What's Happening on my Slab?
Hi all. I am replacing the carpet in my master bedroom with laminate flooring. The house sits on a concrete slab, and when I pulled up the carpet the slab seemed to have some issues along the exterior walls.
Here is a picture of the exterior wall. There is an exterior concrete slab along this side of the house.
I removed the carpet last Saturday (2-Apr) and today (9-Apr) noticed fluffy white growths in the discolored area along the wall. Here is pic of what the growth looks like:
This wall was an exterior wall as well, but the previous owner built an addition along the back, so there is an "interior" slab poured along this wall, which is protected from the weather. It also shows discoloration along the wall, with lots of white crumbly stuff which I already cleaned-up up before taking the photo:
Here is the corner where the walls meet. The slab in the discolored area is not smooth, but rather is deteriorated and crumbly on the surface:
I was planning to smooth and seal the slab in the discolored areas with Henry 345 Premixed Patch n'Level Floor Patch and Smoothing Compound. I am also putting a underlayment under the laminate that will come up the wall. This should protect the laminate. However, a few questions:
1) What is the growth, do I need to treat the slab in some way.
2) This appears to be water intrusion. I am not sure if its recent, but there was a 2x4 bolted to the floor that served as the bottom of a stub wall for a closet. When I removed the board the concrete was dark near the wall like it was moist (the room addition is along this wall) and the bottom of the board seemed damp. Where would the water be coming from, perhaps between the old and new slabs? What else should I do?
3) It rained last night, but there are no sign of current water intrusion along the exterior wall. Is there any else I should do or be concerned about?
4) Any other recommendations?
Your help and comments are deeply appreciated.
That looks like efflorescence to me------Moisture leaching chemicals out of the concrete----
You may want to have a flooring pro do a moisture test on that slab.
Laminate flooring fails very quickly on a damp slab-----Lets see what Rusty or one of the other flooring pros have to say about this.----Mike----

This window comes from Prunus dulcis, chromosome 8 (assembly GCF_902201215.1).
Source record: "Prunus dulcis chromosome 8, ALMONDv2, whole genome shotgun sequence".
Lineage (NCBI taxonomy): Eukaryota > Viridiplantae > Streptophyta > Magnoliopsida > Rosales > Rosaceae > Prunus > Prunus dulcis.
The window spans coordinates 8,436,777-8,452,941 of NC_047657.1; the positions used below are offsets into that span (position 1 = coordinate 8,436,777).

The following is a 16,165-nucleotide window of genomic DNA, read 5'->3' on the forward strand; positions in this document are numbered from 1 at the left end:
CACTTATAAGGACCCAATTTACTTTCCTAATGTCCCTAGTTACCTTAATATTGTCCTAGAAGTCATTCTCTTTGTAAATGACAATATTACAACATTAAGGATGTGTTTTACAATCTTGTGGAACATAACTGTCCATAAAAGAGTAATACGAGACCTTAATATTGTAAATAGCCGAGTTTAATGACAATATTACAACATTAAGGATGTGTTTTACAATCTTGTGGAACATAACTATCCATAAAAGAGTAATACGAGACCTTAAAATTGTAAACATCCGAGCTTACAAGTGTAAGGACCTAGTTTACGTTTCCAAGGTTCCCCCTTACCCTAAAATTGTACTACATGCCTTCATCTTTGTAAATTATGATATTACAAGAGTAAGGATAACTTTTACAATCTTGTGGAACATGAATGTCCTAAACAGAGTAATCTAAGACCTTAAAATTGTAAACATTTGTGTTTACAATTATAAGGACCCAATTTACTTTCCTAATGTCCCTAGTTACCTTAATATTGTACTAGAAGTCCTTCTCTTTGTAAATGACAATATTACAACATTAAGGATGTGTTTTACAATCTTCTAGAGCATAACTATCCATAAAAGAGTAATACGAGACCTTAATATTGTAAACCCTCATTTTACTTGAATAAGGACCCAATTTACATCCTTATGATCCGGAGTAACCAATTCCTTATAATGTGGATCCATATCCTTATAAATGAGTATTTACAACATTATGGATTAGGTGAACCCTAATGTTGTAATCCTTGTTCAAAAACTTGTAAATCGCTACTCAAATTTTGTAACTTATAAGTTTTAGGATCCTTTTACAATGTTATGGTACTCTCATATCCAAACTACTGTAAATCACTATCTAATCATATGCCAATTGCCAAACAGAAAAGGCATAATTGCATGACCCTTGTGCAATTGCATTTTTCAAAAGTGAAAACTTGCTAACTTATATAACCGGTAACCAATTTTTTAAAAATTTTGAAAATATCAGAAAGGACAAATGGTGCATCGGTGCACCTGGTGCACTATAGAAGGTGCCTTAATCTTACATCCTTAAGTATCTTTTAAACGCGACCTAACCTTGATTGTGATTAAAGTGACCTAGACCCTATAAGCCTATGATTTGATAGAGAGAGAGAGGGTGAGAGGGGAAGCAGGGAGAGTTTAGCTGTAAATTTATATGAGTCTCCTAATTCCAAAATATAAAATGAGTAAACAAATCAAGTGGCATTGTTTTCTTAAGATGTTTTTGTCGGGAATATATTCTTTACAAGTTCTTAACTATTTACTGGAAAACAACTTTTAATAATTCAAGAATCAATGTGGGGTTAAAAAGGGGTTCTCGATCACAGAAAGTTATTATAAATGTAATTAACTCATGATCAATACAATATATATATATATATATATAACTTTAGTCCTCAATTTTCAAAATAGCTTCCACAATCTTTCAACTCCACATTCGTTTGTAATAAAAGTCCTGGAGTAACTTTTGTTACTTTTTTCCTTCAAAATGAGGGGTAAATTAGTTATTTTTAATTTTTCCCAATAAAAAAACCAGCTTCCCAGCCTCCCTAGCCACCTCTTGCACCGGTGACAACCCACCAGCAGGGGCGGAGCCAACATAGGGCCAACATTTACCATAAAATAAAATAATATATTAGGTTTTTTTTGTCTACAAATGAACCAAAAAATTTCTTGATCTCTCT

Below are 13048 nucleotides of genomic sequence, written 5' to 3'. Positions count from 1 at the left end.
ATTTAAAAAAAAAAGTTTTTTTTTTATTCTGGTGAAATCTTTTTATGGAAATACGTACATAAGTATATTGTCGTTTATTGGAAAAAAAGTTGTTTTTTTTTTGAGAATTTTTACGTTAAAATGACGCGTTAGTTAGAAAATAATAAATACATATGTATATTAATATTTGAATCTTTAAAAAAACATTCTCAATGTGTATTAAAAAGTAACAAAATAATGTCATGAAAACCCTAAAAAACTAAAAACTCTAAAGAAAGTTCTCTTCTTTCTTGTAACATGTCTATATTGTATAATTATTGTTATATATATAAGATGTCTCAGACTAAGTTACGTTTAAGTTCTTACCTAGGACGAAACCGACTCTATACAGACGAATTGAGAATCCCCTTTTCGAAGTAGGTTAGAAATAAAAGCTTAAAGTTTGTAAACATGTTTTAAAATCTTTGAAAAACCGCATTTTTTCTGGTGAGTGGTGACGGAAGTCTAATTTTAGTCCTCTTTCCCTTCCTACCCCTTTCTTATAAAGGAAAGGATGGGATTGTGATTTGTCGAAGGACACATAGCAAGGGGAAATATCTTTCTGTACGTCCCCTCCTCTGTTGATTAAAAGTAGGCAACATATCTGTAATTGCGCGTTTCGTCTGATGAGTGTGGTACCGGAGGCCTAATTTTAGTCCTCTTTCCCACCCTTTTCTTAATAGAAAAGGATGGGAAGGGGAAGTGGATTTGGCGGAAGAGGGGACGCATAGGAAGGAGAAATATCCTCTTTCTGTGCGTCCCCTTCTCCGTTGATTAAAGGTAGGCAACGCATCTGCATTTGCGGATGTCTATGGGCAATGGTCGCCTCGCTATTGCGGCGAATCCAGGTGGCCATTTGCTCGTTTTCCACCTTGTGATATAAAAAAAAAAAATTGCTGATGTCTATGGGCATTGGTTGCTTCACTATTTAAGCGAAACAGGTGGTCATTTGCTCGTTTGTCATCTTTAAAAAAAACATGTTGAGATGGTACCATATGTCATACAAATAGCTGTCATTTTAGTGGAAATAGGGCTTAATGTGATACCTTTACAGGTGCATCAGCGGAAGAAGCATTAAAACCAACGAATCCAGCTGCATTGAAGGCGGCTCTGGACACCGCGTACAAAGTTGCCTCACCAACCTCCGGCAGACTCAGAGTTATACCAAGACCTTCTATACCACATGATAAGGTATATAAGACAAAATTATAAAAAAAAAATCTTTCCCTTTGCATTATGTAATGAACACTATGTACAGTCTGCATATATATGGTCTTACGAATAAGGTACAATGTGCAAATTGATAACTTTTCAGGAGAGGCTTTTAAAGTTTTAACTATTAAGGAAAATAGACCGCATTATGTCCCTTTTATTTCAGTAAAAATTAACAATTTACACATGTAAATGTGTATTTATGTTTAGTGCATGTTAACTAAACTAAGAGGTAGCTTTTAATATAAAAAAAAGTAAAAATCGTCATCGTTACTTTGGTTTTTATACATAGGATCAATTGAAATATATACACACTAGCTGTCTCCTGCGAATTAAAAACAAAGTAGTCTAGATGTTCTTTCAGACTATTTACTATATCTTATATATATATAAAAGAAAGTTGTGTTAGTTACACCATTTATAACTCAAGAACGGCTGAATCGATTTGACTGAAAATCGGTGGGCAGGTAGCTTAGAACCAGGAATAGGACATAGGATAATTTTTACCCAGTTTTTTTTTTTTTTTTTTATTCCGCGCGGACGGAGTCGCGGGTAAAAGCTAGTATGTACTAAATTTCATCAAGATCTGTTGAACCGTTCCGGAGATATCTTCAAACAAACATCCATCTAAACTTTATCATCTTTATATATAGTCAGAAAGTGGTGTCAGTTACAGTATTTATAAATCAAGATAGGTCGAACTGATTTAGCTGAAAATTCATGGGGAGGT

You are right, Mike. The place to start is a moisture test. After you have that done, we can better help you.
What you are seeing is efflorescence. Efflorescence (in a nutshell) is caused by the rising of natural salts that occur in concrete products. Moisture migrates into the slab and activates the salts. The moisture then tries to evaporate reaching upward towards the warmer air and it brings the salts with it. If the salts are minimal there is usually only a whitish powder that forms on the surface of the concrete as the moisture dries out. If the salts are in abundance they then tend to blossom and bloom like is shown in your photo.
When the carpet was in place the moisture simply evaporated through the carpet and went unnoticed but I'll bet there was a musty smell.
The source of the moisture should be remedied before any other floor covering is installed. Keep in mind however that moisture can occur in all concrete and the seriousness of the occurrence depends on landscaping and proper gutters and downspouts and even a high water table underground.
What are the structural walls made of?
I should also mention that efflorescence (to my knowledge) is basically harmless while at the same time it can ruin some flooring products I suppose. Given enough moisture the efflorescence will one day play-out. But who can wait for that to happen?:)
Before anything else happens a moisture test is absolutely in order.:)
Thank you all for your comments. I will look into getting the moisture test and update with the results.
The structural wall is wood frame construction with stucco siding.
Real stucco or Dryvit over Styrofoam?
Here is a bit of bad news about Dryvit--Is Dryvit Dead???? - General Discussion - Contractor Talk - Professional Construction and Remodeling Forum
In the meantime...
There doesn't appear to be any moisture wicking into the wallboard-that's good!
This doesn't necessarily mean there is no moisture in the structural framing however.
How about the exterior landscaping? Is it designed so that water can move away from the dwelling rapidly when it rains? Are there suitable rain gutters and downspouts directing water away from the house? Is there decorative vegetation near the house that requires frequent watering?
Just throwing out a few ideas of things to look for.:)
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